|Dr. Mary Bui-Pham|
San Diego, Calif., January 13, 2016 -- When Mary Bui-Pham completed her PhD in Chemical Engineering at the Jacobs School of Engineering at the University of California, San Diego, she never dreamed she’d be the Chief-of-Staff for a division of Yahoo!, Inc.
Learn about Bui-Pham’s career path and her role at Yahoo! in this Q&A.
What is your current title?
Chief-of-Staff, Publisher Products.
What does your current role entail?
Publisher Products include Yahoo’s flagship products such as Yahoo.com, Yahoo Finance, Yahoo Sports, and also Tumblr, Flurry, and Polyvore. In fact, we just acquired Polyvore a few months back. The platform allows you to shop and style the latest fashion trends. I manage all of the day-to-day operations for Publisher Products including leading the Design and Program Management teams. My nickname is “The Fixer”. If there’s a football game on and something glitches on the Sports app, I immediately get a text from my siblings in Chicago about it. Chicagoans are always on top of that!
What does a normal day look like for you?
Every day is different, but my focus is always around people and productivity. How to attract talent? How to retain talent? Are we structured correctly? How do we ship products that delight our customers faster? How do I streamline our process and reduce/remove complexity? How do we plan better? And of course, a big part of my day is to remove obstacles for our team.
What has your career path been like?
I received my PhD in Chemical Engineering from UC San Diego in 1992, and then went on to do two postdocs. During that time, I was doing computational modeling of flames, and we had a big multi-lab/university project that was going to be part of Supercomputing ’96 – the notion of distributed computing was very new at that time.
I realized that in the labs, we have more PhDs per square foot than anywhere else, and we’re great at doing research, but not at technical project management. Nonetheless, that was the role in which I found myself, since there was a need for someone to organize and manage projects. Because of that, I took a job at NetGravity, which later merged with DoubleClick and then Google. My PhD had nothing to do with software development, but it seemed like a natural transition.
I’m very passionate about education and development. I want to be part of creating a culture of success – it’s all about people. I want to see people at their best and most productive.
Do you feel like the skill set you possess was nurtured at the Jacobs School?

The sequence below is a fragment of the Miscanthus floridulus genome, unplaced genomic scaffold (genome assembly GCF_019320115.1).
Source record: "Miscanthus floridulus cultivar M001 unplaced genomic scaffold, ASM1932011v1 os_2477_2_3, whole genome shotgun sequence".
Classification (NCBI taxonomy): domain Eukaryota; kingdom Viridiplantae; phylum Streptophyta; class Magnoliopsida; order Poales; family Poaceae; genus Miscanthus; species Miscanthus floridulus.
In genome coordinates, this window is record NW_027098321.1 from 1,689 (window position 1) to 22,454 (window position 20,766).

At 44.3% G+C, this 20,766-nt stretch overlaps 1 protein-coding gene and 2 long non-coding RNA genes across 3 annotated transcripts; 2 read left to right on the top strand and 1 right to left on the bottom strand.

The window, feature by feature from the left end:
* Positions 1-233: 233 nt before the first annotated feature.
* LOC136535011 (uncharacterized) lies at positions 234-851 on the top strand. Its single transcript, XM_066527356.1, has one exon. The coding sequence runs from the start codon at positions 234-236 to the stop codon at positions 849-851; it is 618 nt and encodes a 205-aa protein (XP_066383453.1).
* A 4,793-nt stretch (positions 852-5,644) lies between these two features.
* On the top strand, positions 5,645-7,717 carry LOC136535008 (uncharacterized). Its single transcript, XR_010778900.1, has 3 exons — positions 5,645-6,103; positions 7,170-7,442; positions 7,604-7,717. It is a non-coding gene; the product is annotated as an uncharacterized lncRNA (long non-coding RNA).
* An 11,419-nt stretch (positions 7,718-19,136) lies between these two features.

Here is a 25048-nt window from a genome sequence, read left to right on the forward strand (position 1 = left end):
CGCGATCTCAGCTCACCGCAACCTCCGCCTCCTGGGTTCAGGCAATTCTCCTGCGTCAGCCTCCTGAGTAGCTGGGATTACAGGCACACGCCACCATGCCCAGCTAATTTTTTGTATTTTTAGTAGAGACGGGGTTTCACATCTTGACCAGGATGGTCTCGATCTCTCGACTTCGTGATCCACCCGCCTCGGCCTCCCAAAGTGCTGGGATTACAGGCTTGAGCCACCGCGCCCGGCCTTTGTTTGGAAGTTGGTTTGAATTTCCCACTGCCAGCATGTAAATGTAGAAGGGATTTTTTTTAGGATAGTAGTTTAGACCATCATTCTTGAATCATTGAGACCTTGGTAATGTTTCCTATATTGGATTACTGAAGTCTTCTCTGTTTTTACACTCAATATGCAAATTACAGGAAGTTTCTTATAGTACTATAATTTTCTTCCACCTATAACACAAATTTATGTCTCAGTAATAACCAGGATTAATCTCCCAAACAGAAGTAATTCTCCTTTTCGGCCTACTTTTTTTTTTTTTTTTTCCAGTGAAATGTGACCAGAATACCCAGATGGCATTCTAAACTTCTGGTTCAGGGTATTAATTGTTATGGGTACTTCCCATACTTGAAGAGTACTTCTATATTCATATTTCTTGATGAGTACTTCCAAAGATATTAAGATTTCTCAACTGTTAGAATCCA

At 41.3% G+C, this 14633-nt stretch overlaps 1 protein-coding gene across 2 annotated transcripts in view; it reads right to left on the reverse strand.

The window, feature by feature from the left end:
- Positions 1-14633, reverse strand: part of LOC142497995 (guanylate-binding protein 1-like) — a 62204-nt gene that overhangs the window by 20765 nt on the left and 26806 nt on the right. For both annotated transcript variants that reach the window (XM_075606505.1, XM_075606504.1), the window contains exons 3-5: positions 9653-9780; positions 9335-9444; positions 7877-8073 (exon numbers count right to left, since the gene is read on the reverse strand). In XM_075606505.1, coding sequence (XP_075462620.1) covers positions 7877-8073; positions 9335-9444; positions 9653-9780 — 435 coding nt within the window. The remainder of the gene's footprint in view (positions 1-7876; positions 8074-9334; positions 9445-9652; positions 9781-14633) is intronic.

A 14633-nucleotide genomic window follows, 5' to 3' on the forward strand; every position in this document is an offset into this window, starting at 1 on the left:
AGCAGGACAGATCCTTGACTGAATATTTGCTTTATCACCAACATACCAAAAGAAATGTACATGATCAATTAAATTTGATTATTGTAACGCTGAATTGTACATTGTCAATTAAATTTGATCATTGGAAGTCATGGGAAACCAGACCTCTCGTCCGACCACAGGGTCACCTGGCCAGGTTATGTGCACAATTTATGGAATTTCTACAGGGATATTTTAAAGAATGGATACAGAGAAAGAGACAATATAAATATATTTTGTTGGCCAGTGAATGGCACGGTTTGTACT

Absolutely. I was trained to use data to make decisions. People talk a lot about that, but often, they don’t know what data to collect and what questions to ask. My time at the Jacobs School also taught me perseverance – months of grueling work taught me that there’s no problem that’s not solvable. That’s how my brain works now – I’m not afraid of big problems.
Aside from those things, I also met my husband here. It’s actually a funny story – I was working in Professor Seshadri’s lab, where my husband was also doing summer research. I remember one day, I was sitting with my back to him working on the computer when he blew up a pressure gauge. I heard a loud explosion and felt shards of glass hit my back, and I didn’t want to turn around, for fear that he might be in pieces! When I finally did, I saw him standing behind the pressure gauge! Now, he jokingly says, “Well if I disfigured you, I knew I had to marry you because no one else would!”
What advice would you give to recent graduates or mid-career professionals looking to make a change?
I would tell them the same thing I tell my twin daughters – aim high. If you aim high and hit mid-way, that’s probably orders of magnitude better than aiming low. The other thing I’d say is, invest in your strengths. We are trained as a society to look for ways to improve. I give out the Strength Finder book as gifts to people, and all of my teams take the survey and share out results as a team building activity. For example, if you have someone on your team who is great at brainstorming, you should use them in brainstorming sessions. So know your strengths, and find jobs that will leverage them. To college graduates, you can be a leader at any level– and I’m speaking especially to women – leadership has nothing to do with title.
The Jacobs School is all about innovation and investment – that story is more compelling now than it’s ever been. I can’t wait to see how the Dean’s Experience Engineering initiative will prepare students for the real world – the more prepared they are, the more valuable they will be, and nothing beats experience in that respect.